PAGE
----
The "PENTIUM" CPU manufactured by Intel Corporation is a high performance CPU operating at frequencies from 60 to 133 MHz. As a result, the "PENTIUM" dissipates considerable heat. In order to keep the "PENTIUM" within its specified operating range, a heat sink must be mounted on top of the "PENTIUM".
FIG. 2 is a cross-sectional view of CPU assembly 18 and mother board 17 of FIG. 1. Referring now to FIG. 2, a socket 40 is mechanically mounted and electrically connected to mother board 17. A packaged "PENTIUM" chip 42 is inserted into socket 40, and a heat sink 44 is mounted to the top of "PENTIUM" chip 42. Heat sink 44 consists of a base portion 46 and a portion in which grooves 47 have been formed so that fins 48 protrude from base portion. The fins are provided to increase the surface area of heat sink 44 and thereby increase its heat dissipation qualities.
An expansion board plugged into connector 21, 25 through can extend the entire length of mother board 10. This is because the components located in area 20 do not exceed the 0.6 inch specification. However, all previous "PENTIUM" heat sinks when combined with the height of socket 40 and "PENTIUM" package 42 exceed the clearance specification between the mother board and the closest edge of an expansion board at 0.6 inches. As a result full length extension boards cannot be used with sockets 22, 23 and 24.
Until recently, this problem was avoided by merely making half length expansion cards. However, the demand for more powerful expansion functions has steadily increased and with it the requirement to use full length expansion boards. To date this need has been met by attempting to add one or more additional full length expansion boards by modifying the heat sink as shown in FIG. 3a, b and c. Referring now to FIG. 3a, heat sink 50 has a portion 52 that is thin and the remaining fin portion 54 which are even higher than the fins in FIG. 2. In this configuration, there is sufficient clearance for one full length expansion board to fit over portion 52. In FIG. 3b, heat sink 54 has a thin portion 56 is in the middle with two fin portions 58 and 60. In FIG. 3c, heat sink 62 thin portions 64 and 66 on either side and a very high finned portion 68 in the middle. With this configuration, two additional full length expansion boards are possible.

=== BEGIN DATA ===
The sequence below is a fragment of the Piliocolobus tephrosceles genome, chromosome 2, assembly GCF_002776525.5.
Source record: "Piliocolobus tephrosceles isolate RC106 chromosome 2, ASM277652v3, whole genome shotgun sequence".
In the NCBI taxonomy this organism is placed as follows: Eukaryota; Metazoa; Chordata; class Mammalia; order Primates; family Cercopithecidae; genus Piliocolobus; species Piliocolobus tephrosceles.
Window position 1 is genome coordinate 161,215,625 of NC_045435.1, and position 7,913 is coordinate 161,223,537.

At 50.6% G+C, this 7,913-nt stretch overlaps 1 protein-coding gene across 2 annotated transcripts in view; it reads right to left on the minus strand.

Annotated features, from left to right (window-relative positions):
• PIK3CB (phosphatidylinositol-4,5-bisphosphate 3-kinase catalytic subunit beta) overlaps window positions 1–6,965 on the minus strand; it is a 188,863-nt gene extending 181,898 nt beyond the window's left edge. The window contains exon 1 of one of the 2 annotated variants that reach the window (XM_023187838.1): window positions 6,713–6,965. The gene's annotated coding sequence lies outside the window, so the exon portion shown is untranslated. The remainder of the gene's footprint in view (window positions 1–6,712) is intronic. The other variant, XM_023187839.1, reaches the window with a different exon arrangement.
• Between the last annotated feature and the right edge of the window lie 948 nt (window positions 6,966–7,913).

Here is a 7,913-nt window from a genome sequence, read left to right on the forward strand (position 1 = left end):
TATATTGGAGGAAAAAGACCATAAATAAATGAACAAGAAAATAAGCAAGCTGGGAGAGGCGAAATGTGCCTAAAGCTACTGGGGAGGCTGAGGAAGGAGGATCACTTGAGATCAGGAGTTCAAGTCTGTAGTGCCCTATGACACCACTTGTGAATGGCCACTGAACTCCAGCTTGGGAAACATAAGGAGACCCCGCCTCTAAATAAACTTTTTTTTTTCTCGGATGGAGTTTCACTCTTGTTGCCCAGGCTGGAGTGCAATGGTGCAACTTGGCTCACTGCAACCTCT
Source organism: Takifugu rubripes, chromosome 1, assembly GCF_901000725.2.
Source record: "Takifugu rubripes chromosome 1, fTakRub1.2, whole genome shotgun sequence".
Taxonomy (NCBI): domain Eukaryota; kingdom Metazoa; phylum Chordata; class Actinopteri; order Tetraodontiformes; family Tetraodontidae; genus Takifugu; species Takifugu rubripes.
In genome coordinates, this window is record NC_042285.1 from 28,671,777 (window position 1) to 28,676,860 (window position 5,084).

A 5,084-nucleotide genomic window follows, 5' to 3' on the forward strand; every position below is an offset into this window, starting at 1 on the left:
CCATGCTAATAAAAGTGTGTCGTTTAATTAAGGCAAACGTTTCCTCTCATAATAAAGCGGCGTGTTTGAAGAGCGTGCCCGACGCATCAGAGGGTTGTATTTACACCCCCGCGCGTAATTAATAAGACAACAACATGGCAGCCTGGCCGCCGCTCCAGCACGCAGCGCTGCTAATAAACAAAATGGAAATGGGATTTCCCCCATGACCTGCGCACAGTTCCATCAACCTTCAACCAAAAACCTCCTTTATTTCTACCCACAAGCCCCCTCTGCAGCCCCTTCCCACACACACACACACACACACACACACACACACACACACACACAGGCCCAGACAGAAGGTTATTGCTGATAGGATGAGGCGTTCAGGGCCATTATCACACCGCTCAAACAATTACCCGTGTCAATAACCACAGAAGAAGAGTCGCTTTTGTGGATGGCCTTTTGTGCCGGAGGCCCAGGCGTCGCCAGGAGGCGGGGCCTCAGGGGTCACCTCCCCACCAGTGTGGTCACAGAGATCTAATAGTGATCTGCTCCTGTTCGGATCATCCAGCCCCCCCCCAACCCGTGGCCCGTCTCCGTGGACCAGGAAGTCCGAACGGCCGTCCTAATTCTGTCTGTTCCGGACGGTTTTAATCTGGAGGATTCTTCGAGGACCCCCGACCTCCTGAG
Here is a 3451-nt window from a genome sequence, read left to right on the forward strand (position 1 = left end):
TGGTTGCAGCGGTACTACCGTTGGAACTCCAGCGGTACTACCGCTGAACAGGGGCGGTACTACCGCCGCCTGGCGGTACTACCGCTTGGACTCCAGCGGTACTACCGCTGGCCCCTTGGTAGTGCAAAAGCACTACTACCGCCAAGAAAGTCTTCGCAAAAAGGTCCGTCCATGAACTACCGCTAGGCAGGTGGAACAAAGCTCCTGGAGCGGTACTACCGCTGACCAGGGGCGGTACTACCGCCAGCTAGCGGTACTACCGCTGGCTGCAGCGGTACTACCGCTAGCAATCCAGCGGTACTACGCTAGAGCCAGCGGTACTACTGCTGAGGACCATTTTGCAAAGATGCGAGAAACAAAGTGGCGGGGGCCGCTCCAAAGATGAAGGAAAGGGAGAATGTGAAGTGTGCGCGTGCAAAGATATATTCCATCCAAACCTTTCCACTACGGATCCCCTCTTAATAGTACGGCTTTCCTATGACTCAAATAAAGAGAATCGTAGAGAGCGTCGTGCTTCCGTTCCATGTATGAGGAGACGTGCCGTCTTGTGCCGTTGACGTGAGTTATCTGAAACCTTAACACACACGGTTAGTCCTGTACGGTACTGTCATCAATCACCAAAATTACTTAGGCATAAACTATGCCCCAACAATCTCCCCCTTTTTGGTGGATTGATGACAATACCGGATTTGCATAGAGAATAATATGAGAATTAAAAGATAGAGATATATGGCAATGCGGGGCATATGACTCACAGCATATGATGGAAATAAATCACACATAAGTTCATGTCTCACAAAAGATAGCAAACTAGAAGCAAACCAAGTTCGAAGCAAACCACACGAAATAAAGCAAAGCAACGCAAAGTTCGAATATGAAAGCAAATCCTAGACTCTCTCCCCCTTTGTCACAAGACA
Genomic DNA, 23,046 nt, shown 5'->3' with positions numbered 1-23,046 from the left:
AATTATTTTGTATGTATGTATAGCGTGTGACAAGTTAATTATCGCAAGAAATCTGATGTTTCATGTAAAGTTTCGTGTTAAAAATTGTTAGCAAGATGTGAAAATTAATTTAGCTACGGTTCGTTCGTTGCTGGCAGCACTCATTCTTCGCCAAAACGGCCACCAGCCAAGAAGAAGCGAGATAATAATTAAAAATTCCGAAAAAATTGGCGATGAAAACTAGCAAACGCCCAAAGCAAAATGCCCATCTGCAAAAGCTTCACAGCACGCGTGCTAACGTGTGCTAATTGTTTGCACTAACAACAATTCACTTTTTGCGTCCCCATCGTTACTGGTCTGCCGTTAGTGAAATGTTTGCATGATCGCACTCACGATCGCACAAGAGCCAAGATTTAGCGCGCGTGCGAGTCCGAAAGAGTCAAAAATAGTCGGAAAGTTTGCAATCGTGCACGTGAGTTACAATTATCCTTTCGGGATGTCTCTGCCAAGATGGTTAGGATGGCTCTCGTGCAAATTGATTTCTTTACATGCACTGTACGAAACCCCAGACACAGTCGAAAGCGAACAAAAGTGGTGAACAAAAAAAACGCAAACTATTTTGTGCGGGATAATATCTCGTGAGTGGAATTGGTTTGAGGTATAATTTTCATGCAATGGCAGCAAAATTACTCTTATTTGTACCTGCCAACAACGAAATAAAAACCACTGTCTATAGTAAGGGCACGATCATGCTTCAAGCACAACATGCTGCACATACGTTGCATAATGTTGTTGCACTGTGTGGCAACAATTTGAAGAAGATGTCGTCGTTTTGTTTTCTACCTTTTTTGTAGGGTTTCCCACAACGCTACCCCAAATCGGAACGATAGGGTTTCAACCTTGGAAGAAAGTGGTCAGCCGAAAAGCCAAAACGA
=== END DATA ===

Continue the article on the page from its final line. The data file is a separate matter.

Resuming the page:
All three attempts to make space for additional expansion boards cut away at the horizontal surface area of the fin area and compensated for this loss in surface area by increasing the height of the remaining fins.
While the approaches of the prior art work to provide at least some extra space for expansion boards, they all suffer from the deficiency that not all of the space over the top of the CPU can be used for full length expansion cards, and they provide poor cooling due to air blockage.
The invention is a heat sink for use on a baby AT mother board that allows all area over a "PENTIUM" CPU to be used for expansion cards. The baby AT mother board includes a CPU socket mounted thereto and into which a "PENTIUM" CPU is plugged. The "PENTIUM" CPU has a predetermined top surface area and is substantially 0.110 inches high. The baby AT mother board further includes a plurality of sockets for expansion boards to be mounted such that the expansion boards when plugged into the expansion board sockets are perpendicular to the baby AT mother board and extend across the top of the "PENTIUM" CPU. The closest point on the expansion board is a specified height above the baby AT mother board. The heat sink comprises heat conductive body having fins formed therein which is mounted on top of the "PENTIUM" and extends beyond the top surface area of the "PENTIUM", but the heat sink in combination with the CPU socket and the "PENTIUM" CPU are less in height than the specified height that the expansion board is above the baby AT mother board.